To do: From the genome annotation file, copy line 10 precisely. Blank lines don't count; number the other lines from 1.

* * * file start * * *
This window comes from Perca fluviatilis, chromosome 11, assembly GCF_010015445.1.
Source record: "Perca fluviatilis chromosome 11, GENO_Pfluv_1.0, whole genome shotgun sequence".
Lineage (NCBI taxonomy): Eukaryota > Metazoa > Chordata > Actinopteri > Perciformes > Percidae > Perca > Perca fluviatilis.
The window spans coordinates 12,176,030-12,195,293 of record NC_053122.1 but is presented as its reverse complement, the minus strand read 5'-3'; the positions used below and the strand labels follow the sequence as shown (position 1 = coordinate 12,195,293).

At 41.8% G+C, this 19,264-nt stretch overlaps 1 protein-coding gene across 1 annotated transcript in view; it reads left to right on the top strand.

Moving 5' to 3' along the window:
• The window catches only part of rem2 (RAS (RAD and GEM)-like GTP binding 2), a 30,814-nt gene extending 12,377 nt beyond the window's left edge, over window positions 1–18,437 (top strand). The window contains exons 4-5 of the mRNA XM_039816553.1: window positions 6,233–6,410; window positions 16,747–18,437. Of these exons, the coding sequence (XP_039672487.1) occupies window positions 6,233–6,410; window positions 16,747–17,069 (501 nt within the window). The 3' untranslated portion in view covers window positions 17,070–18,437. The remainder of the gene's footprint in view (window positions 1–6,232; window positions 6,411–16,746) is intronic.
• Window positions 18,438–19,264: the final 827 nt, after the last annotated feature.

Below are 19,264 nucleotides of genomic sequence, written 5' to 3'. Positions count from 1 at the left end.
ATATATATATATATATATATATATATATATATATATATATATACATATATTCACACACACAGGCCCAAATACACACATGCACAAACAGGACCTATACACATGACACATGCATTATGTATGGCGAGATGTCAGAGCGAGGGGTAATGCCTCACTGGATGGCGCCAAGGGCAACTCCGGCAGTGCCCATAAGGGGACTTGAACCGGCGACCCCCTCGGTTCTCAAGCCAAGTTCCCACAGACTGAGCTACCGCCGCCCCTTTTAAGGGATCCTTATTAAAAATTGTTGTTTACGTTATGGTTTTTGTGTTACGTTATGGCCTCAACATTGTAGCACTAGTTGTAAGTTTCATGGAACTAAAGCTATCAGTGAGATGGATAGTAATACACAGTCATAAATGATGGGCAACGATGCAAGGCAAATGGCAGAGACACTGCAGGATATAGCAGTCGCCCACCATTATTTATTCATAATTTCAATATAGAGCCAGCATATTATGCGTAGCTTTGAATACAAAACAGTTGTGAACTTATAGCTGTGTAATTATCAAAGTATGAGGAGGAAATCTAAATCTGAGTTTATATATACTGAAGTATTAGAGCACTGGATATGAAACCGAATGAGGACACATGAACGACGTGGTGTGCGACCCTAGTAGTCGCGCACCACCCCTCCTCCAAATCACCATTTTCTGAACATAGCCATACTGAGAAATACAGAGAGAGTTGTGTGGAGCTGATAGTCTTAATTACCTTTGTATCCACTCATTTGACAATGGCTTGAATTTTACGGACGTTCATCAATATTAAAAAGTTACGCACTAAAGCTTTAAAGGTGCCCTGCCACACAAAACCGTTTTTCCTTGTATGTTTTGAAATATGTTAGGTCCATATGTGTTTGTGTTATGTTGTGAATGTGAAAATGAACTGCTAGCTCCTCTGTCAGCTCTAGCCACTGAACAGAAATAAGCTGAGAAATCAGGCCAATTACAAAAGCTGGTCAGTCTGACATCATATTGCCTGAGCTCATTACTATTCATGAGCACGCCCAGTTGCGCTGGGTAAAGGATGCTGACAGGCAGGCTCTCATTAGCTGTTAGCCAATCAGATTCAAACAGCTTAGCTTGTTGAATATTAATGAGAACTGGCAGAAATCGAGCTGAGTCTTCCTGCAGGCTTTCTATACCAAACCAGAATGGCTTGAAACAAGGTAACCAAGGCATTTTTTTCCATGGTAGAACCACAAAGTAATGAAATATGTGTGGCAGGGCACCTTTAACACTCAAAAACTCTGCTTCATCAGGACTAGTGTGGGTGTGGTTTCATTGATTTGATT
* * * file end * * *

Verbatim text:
ATATATATATATATATATATATATATATATATATATATATATACATATATTCACACACACAGGCCCAAATACACACATGCACAAACAGGACCTATACACATGACACATGCATTATGTATGGCGAGATGTCAGAGCGAGGGGTAATGCCTCACTGGATGGCGCCAAGGGCAACTCCGGCAGTGCCCATAAGGGGACTTGAACCGGCGACCCCCTCGGTTCTCAAGCCAAGTTCCCACAGACTGAGCTACCGCCGCCCCTTTTAAGGGATCCTTATTAAAAATTGTTGTTTACGTTATGGTTTTTGTGTTACGTTATGGCCTCAACATTGTAGCACTAGTTGTAAGTTTCATGGAACTAAAGCTATCAGTGAGATGGATAGTAATACACAGTCATAAATGATGGGCAACGATGCAAGGCAAATGGCAGAGACACTGCAGGATATAGCAGTCGCCCACCATTATTTATTCATAATTTCAATATAGAGCCAGCATATTATGCGTAGCTTTGAATACAAAACAGTTGTGAACTTATAGCTGTGTAATTATCAAAGTATGAGGAGGAAATCTAAATCTGAGTTTATATATACTGAAGTATTAGAGCACTGGATATGAAACCGAATGAGGACACATGAACGACGTGGTGTGCGACCCTAGTAGTCGCGCACCACCCCTCCTCCAAATCACCATTTTCTGAACATAGCCATACTGAGAAATACAGAGAGAGTTGTGTGGAGCTGATAGTCTTAATTACCTTTGTATCCACTCATTTGACAATGGCTTGAATTTTACGGACGTTCATCAATATTAAAAAGTTACGCACTAAAGCTTTAAAGGTGCCCTGCCACACAAAACCGTTTTTCCTTGTATGTTTTGAAATATGTTAGGTCCATATGTGTTTGTGTTATGTTGTGAATGTGAAAATGAACTGCTAGCTCCTCTGTCAGCTCTAGCCACTGAACAGAAATAAGCTGAGAAATCAGGCCAATTACAAAAGCTGGTCAGTCTGACATCATATTGCCTGAGCTCATTACTATTCATGAGCACGCCCAGTTGCGCTGGGTAAAGGATGCTGACAGGCAGGCTCTCATTAGCTGTTAGCCAATCAGATTCAAACAGCTTAGCTTGTTGAATATTAATGAGAACTGGCAGAAATCGAGCTGAGTCTTCCTGCAGGCTTTCTATACCAAACCAGAATGGCTTGAAACAAGGTAACCAAGGCATTTTTTTCCATGGTAGAACCACAAAGTAATGAAATATGTGTGGCAGGGCACCTTTAACACTCAAAAACTCTGCTTCATCAGGACTAGTGTGGGTGTGGTTTCATTGATTTGATT